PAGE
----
# Light Blue Sky - Mr. Hill's Science Website

Graphing: Lets Organize the Data! We will cover: Data Tables Line Graphs Bar Graphs Circle Graphs Page 1 INTRODUCTION Whenever data is collected, it is often presented in a meaningful way so that others can view and make sense of it. Often the data will be presented in a data table or a _____. graph

_________ organizing the Data tables are a way of _________ information. pictorial diagrams that Graphs are _______________ numerical data represent ______________. Page 2 As a student, it is important that you master these essential skills: 1. Interpreting and reading graphs 2. Constructing data tables 3.Constructing different

types of graphs (line graphs, bar graphs, circle graphs) Page 3 Interpreting Graphs 1. What information is being shown in this graph? Study the line graph and answer the following questions. This graph shows the effect of different concentrations

of fertilizer on the growth of three different types of plants. Page 4 2. Describe the results shown for corn plants. For corn plants, the higher the concentration of fertilizer, the taller the plants will grow. Page 5 3. Describe the results shown for oak seedlings. As the concentration of fertilizer is increased, growth of oak seedlings is improved, up to a certain point. Page 6 4. Describe the results shown for rose bushes. For rose bushes, increasing the concentration of

fertilizer inhibits plant growth. Page 7 5. At what fertilizer concentration do oak seedlings stop improving? At concentrations above 150 mg/L, oak seedling growth is inhibited. Page 8 6. What was the height of the tallest plant used in this experiment? Corn grew to an average height of around 33 cm when the fertilizer concentration was 250 mg/L. Page 9 7. For which plant is this fertilizer least effective at higher concentrations? Rose bushes.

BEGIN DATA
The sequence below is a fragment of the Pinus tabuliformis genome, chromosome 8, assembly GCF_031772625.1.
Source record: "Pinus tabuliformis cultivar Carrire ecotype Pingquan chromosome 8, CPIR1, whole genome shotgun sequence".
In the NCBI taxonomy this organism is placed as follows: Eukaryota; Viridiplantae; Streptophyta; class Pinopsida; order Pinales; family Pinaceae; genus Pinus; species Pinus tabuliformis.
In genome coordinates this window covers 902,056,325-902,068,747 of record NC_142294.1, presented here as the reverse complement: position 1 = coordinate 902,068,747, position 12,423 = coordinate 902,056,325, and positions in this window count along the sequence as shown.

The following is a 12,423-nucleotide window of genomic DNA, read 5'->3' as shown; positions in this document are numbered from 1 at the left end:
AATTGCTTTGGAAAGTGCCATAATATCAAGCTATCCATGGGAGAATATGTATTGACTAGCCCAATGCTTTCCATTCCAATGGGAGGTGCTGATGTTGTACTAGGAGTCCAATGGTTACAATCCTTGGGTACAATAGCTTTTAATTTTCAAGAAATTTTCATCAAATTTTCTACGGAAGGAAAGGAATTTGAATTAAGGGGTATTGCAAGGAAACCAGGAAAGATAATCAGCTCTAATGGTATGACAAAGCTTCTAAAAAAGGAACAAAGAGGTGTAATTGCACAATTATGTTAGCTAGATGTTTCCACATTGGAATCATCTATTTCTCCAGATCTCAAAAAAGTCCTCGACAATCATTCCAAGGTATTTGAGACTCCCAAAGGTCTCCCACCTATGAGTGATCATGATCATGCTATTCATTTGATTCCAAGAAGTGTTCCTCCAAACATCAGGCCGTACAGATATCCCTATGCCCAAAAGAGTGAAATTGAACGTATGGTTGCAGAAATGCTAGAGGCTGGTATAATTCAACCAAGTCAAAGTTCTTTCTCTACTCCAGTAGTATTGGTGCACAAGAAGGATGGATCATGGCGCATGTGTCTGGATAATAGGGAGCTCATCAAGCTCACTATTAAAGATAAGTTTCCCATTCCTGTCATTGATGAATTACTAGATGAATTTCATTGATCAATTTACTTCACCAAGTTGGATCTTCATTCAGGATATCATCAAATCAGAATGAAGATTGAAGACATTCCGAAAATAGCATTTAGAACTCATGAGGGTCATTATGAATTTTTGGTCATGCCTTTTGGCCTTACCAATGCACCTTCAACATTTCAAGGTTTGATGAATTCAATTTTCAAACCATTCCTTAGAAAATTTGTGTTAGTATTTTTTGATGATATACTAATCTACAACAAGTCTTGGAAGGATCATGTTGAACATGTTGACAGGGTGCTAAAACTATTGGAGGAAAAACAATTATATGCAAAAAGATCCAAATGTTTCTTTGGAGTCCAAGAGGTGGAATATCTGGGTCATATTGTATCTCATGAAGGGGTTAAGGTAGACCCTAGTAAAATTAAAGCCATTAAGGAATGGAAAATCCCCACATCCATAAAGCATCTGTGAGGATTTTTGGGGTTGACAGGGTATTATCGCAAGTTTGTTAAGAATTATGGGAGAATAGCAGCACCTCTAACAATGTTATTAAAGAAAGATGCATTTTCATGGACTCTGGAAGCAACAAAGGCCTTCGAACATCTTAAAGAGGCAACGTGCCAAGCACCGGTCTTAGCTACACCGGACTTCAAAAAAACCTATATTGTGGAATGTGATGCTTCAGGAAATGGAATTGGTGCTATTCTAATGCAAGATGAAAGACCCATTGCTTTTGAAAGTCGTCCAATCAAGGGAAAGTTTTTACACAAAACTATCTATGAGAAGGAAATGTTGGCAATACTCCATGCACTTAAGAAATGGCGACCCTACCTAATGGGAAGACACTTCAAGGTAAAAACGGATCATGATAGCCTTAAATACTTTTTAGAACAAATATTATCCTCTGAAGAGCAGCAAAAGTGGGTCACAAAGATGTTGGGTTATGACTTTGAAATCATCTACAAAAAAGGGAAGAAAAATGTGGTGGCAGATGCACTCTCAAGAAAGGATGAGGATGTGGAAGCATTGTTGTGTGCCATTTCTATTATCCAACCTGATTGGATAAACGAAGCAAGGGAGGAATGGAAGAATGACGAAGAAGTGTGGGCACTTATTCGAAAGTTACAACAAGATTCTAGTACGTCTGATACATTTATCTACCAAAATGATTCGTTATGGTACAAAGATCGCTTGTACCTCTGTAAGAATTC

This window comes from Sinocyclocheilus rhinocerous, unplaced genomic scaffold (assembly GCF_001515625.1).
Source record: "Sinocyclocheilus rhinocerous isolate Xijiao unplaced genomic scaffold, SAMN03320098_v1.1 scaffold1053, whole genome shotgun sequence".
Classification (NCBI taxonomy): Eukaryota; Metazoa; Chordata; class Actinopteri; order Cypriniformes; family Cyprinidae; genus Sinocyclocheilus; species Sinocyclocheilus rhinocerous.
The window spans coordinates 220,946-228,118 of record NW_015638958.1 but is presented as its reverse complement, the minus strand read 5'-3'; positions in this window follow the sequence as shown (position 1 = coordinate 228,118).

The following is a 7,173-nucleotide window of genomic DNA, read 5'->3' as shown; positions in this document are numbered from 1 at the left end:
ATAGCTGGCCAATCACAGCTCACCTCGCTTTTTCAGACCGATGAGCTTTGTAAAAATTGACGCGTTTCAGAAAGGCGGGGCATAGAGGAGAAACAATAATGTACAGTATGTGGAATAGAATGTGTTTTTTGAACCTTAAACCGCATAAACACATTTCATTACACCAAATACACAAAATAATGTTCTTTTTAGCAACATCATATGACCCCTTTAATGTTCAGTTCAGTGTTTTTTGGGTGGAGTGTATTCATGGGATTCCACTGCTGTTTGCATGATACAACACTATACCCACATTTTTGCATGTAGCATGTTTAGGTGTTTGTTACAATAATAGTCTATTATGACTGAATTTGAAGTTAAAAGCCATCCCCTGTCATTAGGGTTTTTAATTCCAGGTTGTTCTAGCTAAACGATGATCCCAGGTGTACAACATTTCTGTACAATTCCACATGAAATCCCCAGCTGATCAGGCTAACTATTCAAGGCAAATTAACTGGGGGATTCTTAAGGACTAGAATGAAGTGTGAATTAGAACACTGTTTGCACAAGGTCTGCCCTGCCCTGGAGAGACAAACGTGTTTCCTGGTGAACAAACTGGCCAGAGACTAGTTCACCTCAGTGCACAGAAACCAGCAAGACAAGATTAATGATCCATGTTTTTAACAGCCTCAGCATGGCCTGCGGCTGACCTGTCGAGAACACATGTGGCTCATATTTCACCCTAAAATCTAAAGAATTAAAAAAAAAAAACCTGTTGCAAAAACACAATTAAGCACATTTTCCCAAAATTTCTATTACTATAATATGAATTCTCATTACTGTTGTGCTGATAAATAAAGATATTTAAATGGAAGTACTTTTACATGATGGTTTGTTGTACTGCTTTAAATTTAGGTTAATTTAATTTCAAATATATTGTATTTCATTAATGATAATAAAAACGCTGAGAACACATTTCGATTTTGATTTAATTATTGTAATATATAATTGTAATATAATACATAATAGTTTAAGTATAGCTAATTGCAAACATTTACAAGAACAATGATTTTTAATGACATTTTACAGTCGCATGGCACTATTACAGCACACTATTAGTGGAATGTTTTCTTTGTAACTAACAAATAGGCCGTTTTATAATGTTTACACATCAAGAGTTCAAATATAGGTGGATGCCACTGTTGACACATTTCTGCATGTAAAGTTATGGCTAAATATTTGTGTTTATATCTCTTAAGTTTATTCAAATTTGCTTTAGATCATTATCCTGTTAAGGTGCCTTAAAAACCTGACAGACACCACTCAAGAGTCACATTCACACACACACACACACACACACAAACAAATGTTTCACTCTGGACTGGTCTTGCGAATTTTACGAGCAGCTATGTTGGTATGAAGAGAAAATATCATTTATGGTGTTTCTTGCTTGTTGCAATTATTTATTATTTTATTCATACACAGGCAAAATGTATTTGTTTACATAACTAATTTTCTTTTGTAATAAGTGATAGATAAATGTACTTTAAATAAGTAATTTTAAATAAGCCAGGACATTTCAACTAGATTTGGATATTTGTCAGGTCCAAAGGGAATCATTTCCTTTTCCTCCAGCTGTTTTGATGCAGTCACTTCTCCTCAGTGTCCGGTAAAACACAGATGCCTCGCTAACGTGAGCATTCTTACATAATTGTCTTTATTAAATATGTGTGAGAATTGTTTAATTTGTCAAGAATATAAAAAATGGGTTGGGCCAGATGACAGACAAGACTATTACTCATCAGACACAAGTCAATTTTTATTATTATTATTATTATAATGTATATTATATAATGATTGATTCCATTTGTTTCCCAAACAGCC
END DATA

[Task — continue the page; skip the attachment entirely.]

Page 10 8. Which plant shows the best growth when the fertilizer concentration is 100 mg/L? Oak seedlings Page 11 9. Predict how tall corn plants might be when the fertilizer concentration is 75 mg/L. The plants will be approximately 12 - 13 cm in height. Page 12 10.Consider the three types of plants used in this experiment. What reasons might explain why the results turned out as they did? Possible answers: Plants that produce a large fruit (corn) need more fertilizer. Plants that produce a large woody stem (oak trees) grow best with moderate concentrations of fertilizer. Page 13

Study the bar graph to the right and answer the following questions: 1. Do fish grow to a larger weight in pond water or in tap water? Pond water. 2. Which grow larger, the males or the females? Females 3. What is the average weight of female fish when grown in pond water? Approximately 6.4 g.

Page 14 Study the bar graph to the right and answer the following questions: 4. What is the average weight of male fish when grown in tap water? Approximately 5.5 grams. 5. Why do you suppose the fish grow the best in pond water? Some possible answers might include: The tap water contains chlorine and fluorine, which might affect the growth of fish. Tap water does not contain all the various minerals and ions that might be found in pond water. Page 15 Making a Data

Table As scientists collect data, it must be recorded in an organized fashion. Any time data is collected in an experiment, it is most often presented in a table. The data table must have a title, rows, columns, and heads. The title should be placed at the top and tells the observer what information is contained in the table. At the top of each column should be a head that tells you what information is in the column. Page 16

Example 1: Make a data table for the following information The following data were collected for the growth of a plant. Growth of a plant in centimeters On day 0, there was 0 growth. On day 1, there was 2.0 cm of growth. On day 2, there was 5.3 cm of growth. On day 3, there was 6.1 cm of growth. On day 4, there was 8.4 cm of growth. On day 5, there was 11 cm of growth. In the top row, place the title of your data table. In the next row, place the two column heads.

Day Growth 0 1 0 cm 2.0 cm 2 5.3 cm 3 6.1 cm

4 8.4 cm 5 11 cm In the remaining rows, fill in the data. Page 17 Example 2: Make a data table for the following information The number of cricket chirps was recorded on two different nights at various temperatures (Celsius). On night 1, the following data was obtained: Temp 16, cricket chirps 33; Temp 18, cricket chirps 38; Temp 20, cricket chirps 42; Temp 22, cricket chirps 46; Temp 24, cricket chirps 50. On night 2, the following data was obtained: Temp 16, cricket chirps 32; Temp 18, cricket chirps 36; Temp 20, cricket chirps 41; Temp 22, cricket chirps 43; Temp 24, cricket chirps 51.